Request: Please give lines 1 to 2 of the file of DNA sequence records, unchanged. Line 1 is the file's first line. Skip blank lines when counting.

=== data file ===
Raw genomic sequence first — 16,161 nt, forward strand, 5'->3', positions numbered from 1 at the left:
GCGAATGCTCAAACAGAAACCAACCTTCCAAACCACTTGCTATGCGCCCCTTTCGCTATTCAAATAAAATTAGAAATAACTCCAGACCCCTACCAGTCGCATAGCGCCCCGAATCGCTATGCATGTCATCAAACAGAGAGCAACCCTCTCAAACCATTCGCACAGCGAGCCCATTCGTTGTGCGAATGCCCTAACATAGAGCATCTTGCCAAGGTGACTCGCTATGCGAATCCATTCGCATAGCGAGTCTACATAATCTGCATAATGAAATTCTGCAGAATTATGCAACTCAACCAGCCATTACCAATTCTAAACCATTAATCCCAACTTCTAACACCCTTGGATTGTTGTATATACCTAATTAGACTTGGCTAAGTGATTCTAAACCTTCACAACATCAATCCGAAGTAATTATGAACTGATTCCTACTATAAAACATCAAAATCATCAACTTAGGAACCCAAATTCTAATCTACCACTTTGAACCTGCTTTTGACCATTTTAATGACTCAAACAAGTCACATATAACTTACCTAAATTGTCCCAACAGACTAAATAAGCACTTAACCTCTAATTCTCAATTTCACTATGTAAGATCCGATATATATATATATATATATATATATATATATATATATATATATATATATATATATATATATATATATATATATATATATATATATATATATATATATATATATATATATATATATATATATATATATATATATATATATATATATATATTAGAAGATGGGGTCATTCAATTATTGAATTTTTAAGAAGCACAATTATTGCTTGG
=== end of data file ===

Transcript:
Raw genomic sequence first — 16,161 nt, forward strand, 5'->3', positions numbered from 1 at the left:
GCGAATGCTCAAACAGAAACCAACCTTCCAAACCACTTGCTATGCGCCCCTTTCGCTATTCAAATAAAATTAGAAATAACTCCAGACCCCTACCAGTCGCATAGCGCCCCGAATCGCTATGCATGTCATCAAACAGAGAGCAACCCTCTCAAACCATTCGCACAGCGAGCCCATTCGTTGTGCGAATGCCCTAACATAGAGCATCTTGCCAAGGTGACTCGCTATGCGAATCCATTCGCATAGCGAGTCTACATAATCTGCATAATGAAATTCTGCAGAATTATGCAACTCAACCAGCCATTACCAATTCTAAACCATTAATCCCAACTTCTAACACCCTTGGATTGTTGTATATACCTAATTAGACTTGGCTAAGTGATTCTAAACCTTCACAACATCAATCCGAAGTAATTATGAACTGATTCCTACTATAAAACATCAAAATCATCAACTTAGGAACCCAAATTCTAATCTACCACTTTGAACCTGCTTTTGACCATTTTAATGACTCAAACAAGTCACATATAACTTACCTAAATTGTCCCAACAGACTAAATAAGCACTTAACCTCTAATTCTCAATTTCACTATGTAAGATCCGATATATATATATATATATATATATATATATATATATATATATATATATATATATATATATATATATATATATATATATATATATATATATATATATATATATATATATATATATATATATATATATATATATATATATATATATATATATTAGAAGATGGGGTCATTCAATTATTGAATTTTTAAGAAGCACAATTATTGCTTGG